Tuesday, January 10, 2012
D-Will: My body language needs to change
By Mike Mazzeo
AP Photo/Bill KostrounDeron Williams' frustration has been evident this season.
Deron Williams (left) has decided to put his best face forward.
So evident, in fact, that someone recently approached the Nets' point guard and told him he needed to change his body language.
"I gotta do a better job of leading these guys," Williams said after his team dropped to 2-8 with a 106-101 loss to the Atlanta Hawks on Monday night at Prudential Center. "They can't see me visibly frustrated, because that's not good for anybody's confidence."
Easier said than done. Williams has been a winner throughout his career. In college, he went to the Final Four. In his first 5½ NBA seasons with Utah, the Jazz made the playoffs four times.
But times have changed. The Nets are in a period of transition. And the 149-day lockout did them absolutely no favors.
Seven newcomers arrived. Training camp was short. Practice time was limited. And then the injuries began to mount. First, Brook Lopez went down with a broken foot. Then Kris Humphries hurt his shoulder. Then Williams' ribs were sore. Then Mehmet Okur's back spasms returned. Then Damion James' right foot became an issue. And now, DeShawn Stevenson's knee is hampering him.
The Nets weren't a talented team to begin with. And all of these issues piling on top of one another hasn't made things any easier.
"Our circumstances have been tough," Williams said. "We lost Brook, a big part of this team, and we have a handful of guys out still. We haven't been at full strength at all, and this shortened season has made for a tough start."
On Monday night, the Nets put themselves in an early hole -- as always -- falling behind 31-18 after a first quarter in which they allowed the Hawks to outshoot them 62.3 percent to 29.4 percent. They're currently ranked last in points scored (18.2) and near the bottom of the league in points allowed (25.6) during the opening stanza.
"That's something that's plagued us a lot, and it cost us the game," Williams said. "If it wasn't for the first quarter, it would've been a whole different outcome."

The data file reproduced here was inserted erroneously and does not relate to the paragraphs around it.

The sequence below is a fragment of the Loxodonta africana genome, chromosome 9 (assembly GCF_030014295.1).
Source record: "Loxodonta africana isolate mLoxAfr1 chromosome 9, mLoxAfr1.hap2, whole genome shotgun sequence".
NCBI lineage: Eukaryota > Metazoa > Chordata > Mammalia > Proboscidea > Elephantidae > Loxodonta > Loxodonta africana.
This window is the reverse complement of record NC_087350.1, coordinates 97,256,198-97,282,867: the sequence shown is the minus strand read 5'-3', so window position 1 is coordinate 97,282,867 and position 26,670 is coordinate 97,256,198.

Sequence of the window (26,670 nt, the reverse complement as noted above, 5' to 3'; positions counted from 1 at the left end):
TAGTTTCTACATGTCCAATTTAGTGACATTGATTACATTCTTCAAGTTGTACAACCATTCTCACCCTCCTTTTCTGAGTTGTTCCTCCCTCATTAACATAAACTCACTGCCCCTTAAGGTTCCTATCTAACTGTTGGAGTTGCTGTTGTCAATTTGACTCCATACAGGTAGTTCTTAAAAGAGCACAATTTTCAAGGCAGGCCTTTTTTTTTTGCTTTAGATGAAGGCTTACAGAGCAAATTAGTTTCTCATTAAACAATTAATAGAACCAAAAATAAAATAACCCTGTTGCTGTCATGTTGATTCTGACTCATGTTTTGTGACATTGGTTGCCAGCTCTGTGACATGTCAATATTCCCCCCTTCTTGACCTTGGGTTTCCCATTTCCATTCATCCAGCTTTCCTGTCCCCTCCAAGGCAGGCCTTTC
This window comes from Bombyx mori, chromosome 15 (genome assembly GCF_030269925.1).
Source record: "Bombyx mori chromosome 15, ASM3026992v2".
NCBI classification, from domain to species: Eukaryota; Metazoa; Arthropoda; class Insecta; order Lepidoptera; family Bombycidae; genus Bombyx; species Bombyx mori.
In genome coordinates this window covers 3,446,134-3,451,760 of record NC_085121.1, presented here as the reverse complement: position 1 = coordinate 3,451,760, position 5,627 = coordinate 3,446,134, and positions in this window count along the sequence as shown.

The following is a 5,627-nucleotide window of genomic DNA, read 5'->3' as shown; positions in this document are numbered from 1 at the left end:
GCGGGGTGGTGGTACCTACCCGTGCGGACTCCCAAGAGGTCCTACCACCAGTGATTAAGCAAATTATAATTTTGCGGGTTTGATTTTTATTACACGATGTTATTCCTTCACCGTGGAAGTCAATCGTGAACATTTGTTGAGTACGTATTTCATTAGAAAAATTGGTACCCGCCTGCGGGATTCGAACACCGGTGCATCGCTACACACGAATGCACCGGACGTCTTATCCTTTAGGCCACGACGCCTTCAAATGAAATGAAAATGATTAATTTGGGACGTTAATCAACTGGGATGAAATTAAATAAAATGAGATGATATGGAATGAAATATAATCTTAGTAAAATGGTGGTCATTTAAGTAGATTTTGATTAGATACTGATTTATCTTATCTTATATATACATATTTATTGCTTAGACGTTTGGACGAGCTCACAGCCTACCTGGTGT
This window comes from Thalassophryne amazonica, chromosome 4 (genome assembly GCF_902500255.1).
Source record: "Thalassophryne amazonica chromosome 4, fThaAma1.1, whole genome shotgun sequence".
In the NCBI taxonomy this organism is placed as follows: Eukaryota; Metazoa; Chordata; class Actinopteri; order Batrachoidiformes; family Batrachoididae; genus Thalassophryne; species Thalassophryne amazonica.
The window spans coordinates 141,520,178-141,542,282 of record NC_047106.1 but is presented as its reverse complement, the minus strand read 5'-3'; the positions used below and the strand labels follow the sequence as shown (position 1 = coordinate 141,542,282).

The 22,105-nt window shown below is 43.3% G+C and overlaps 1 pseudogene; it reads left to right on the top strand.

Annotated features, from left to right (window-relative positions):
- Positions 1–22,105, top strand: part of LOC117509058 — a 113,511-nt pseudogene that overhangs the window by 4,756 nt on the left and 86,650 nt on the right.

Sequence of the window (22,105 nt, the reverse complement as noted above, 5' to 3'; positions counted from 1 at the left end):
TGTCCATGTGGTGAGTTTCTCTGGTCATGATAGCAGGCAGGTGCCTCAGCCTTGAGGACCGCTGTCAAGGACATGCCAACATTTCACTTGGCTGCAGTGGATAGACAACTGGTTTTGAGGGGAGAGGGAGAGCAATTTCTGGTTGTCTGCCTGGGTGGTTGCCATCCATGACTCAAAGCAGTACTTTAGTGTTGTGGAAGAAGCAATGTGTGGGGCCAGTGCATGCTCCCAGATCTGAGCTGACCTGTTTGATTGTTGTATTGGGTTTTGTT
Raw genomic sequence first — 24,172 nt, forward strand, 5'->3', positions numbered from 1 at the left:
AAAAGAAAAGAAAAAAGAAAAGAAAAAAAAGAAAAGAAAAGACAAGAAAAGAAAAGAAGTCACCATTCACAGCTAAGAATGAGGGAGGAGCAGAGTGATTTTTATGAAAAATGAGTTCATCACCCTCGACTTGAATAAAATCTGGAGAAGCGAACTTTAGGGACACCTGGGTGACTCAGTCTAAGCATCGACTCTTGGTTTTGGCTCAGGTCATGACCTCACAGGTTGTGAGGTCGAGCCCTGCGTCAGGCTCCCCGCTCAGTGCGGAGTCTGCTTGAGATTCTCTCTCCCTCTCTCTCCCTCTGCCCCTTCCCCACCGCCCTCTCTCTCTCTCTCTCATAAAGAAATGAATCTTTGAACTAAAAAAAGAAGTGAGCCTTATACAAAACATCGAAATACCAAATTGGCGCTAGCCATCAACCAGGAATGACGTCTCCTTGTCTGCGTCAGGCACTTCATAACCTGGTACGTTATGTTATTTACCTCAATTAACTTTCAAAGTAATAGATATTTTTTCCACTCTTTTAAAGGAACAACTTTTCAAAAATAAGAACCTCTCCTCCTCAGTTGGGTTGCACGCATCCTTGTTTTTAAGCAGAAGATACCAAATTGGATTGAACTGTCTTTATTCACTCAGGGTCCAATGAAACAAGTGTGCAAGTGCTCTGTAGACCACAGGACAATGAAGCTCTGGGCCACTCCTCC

"We were lethargic," coach Avery Johnson said. "That's been something that’s been an epidemic this year, and we gotta do a better job of it."
"We gotta get off to better starts," shooting guard Anthony Morrow said. It's frustrating to have to fight back so many nights."
The Nets tried to find the positives from Monday's loss, as they do after every defeat.
They scored more than 100 points for the first time all season, and shot a season-high 46.8 percent from the field. MarShon Brooks had 19 points and a career-high 10 rebounds, and the Nets nearly rallied from a 16-point, second-half deficit by making seven of their 11 3-pointers in the second half.
But all of that went for naught because they allowed Atlanta to shoot 53.8 percent and couldn't stop Josh Smith or Joe Johnson, who combined for 48 points. And Williams -- despite dishing out a season-high 14 assists -- went 6-for-17 from the field and added to his league lead in turnovers with six more.
"I'm not happy with the way I'm playing," Williams said.
"We have to do a better job executing our game plan," he said. "Sometimes we'll call a play in the huddle, and it's messed up in seconds."
That wasn't the case in Utah, where Williams would know where Carlos Boozer, Okur and Andrei Kirilenko were going to be. But with so many new pieces -- and all the injuries -- Johnson hasn't been able to stabilize his rotation.
Even though they're already 10 games into the season, the Nets still lack continuity and cohesiveness.
"There's still about 50-something games left," Williams said. "Hopefully we can build on [what we did on Monday] during this [four-game West Coast] road-trip."
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